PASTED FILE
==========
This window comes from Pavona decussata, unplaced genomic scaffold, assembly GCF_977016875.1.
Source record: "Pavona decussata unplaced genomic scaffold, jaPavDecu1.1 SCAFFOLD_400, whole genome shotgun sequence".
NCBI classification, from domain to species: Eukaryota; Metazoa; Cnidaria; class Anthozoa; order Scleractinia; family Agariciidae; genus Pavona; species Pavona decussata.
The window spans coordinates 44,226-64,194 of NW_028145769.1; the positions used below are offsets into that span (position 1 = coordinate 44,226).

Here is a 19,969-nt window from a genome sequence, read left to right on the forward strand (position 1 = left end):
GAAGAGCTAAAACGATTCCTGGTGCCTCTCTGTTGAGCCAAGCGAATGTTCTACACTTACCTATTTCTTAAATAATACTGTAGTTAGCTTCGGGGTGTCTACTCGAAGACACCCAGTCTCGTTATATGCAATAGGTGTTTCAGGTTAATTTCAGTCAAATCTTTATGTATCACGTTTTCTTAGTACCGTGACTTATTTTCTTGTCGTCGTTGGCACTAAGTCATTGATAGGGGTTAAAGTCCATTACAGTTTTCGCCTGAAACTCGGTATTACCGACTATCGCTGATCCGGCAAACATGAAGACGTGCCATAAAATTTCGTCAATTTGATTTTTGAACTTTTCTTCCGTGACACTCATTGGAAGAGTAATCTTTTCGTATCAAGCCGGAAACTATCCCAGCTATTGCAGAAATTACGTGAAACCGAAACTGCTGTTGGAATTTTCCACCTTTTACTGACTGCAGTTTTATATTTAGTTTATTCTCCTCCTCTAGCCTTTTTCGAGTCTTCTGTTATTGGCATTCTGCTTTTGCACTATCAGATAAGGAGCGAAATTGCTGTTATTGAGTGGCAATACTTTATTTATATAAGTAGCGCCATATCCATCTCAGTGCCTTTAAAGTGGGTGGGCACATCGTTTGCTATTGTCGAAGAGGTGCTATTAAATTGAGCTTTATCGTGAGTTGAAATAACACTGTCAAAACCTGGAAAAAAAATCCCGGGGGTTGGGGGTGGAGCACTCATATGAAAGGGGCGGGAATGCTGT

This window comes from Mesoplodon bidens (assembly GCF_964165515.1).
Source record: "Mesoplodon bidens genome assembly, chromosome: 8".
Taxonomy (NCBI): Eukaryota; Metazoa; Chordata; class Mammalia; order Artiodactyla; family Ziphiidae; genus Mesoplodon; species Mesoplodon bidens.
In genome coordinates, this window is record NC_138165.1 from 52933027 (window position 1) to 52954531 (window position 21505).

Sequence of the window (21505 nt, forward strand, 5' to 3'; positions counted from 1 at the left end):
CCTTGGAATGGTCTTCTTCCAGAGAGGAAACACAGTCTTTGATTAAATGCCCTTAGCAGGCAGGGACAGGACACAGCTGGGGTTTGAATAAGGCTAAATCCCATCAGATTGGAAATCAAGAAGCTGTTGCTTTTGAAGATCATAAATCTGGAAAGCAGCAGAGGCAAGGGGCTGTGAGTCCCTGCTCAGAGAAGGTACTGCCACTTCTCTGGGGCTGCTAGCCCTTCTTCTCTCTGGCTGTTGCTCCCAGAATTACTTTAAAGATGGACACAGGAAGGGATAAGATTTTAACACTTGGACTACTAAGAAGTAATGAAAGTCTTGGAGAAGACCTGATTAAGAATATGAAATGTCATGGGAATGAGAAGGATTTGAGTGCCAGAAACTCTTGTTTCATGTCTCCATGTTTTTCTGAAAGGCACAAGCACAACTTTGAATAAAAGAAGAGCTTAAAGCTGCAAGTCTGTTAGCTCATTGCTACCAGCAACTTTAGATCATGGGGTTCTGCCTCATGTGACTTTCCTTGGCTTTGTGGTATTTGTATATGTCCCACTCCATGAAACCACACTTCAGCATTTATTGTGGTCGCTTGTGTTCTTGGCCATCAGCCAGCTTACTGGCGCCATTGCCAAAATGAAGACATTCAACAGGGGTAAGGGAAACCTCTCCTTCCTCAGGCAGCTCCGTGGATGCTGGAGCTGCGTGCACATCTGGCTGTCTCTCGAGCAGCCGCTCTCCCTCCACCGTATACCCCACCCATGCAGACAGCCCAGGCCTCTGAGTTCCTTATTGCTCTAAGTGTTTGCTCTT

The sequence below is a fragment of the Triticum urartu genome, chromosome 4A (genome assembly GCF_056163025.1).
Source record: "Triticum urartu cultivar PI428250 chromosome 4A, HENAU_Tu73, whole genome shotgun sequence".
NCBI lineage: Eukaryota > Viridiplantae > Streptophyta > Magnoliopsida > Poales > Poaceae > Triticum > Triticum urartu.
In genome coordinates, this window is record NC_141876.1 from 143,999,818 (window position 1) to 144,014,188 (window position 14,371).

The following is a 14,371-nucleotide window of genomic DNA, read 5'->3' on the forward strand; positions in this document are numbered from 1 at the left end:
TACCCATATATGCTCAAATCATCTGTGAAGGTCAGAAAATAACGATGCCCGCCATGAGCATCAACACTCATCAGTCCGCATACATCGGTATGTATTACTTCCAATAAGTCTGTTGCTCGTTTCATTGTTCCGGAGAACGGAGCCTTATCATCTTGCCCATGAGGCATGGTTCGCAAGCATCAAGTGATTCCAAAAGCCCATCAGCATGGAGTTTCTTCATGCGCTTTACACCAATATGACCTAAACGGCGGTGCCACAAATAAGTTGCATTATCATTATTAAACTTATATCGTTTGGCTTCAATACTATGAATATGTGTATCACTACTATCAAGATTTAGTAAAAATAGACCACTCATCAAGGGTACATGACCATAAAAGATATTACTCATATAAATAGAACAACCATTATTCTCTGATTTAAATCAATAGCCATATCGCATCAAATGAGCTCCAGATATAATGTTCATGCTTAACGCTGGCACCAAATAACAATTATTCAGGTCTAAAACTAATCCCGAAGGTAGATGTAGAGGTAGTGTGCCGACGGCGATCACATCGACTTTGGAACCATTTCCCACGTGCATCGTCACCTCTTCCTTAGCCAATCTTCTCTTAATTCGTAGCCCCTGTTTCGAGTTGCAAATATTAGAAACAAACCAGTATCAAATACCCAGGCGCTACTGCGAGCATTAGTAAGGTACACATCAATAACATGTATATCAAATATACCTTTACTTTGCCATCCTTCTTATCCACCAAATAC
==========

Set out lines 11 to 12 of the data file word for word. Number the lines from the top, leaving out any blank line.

Sequence of the window (21505 nt, forward strand, 5' to 3'; positions counted from 1 at the left end):
CCTTGGAATGGTCTTCTTCCAGAGAGGAAACACAGTCTTTGATTAAATGCCCTTAGCAGGCAGGGACAGGACACAGCTGGGGTTTGAATAAGGCTAAATCCCATCAGATTGGAAATCAAGAAGCTGTTGCTTTTGAAGATCATAAATCTGGAAAGCAGCAGAGGCAAGGGGCTGTGAGTCCCTGCTCAGAGAAGGTACTGCCACTTCTCTGGGGCTGCTAGCCCTTCTTCTCTCTGGCTGTTGCTCCCAGAATTACTTTAAAGATGGACACAGGAAGGGATAAGATTTTAACACTTGGACTACTAAGAAGTAATGAAAGTCTTGGAGAAGACCTGATTAAGAATATGAAATGTCATGGGAATGAGAAGGATTTGAGTGCCAGAAACTCTTGTTTCATGTCTCCATGTTTTTCTGAAAGGCACAAGCACAACTTTGAATAAAAGAAGAGCTTAAAGCTGCAAGTCTGTTAGCTCATTGCTACCAGCAACTTTAGATCATGGGGTTCTGCCTCATGTGACTTTCCTTGGCTTTGTGGTATTTGTATATGTCCCACTCCATGAAACCACACTTCAGCATTTATTGTGGTCGCTTGTGTTCTTGGCCATCAGCCAGCTTACTGGCGCCATTGCCAAAATGAAGACATTCAACAGGGGTAAGGGAAACCTCTCCTTCCTCAGGCAGCTCCGTGGATGCTGGAGCTGCGTGCACATCTGGCTGTCTCTCGAGCAGCCGCTCTCCCTCCACCGTATACCCCACCCATGCAGACAGCCCAGGCCTCTGAGTTCCTTATTGCTCTAAGTGTTTGCTCTT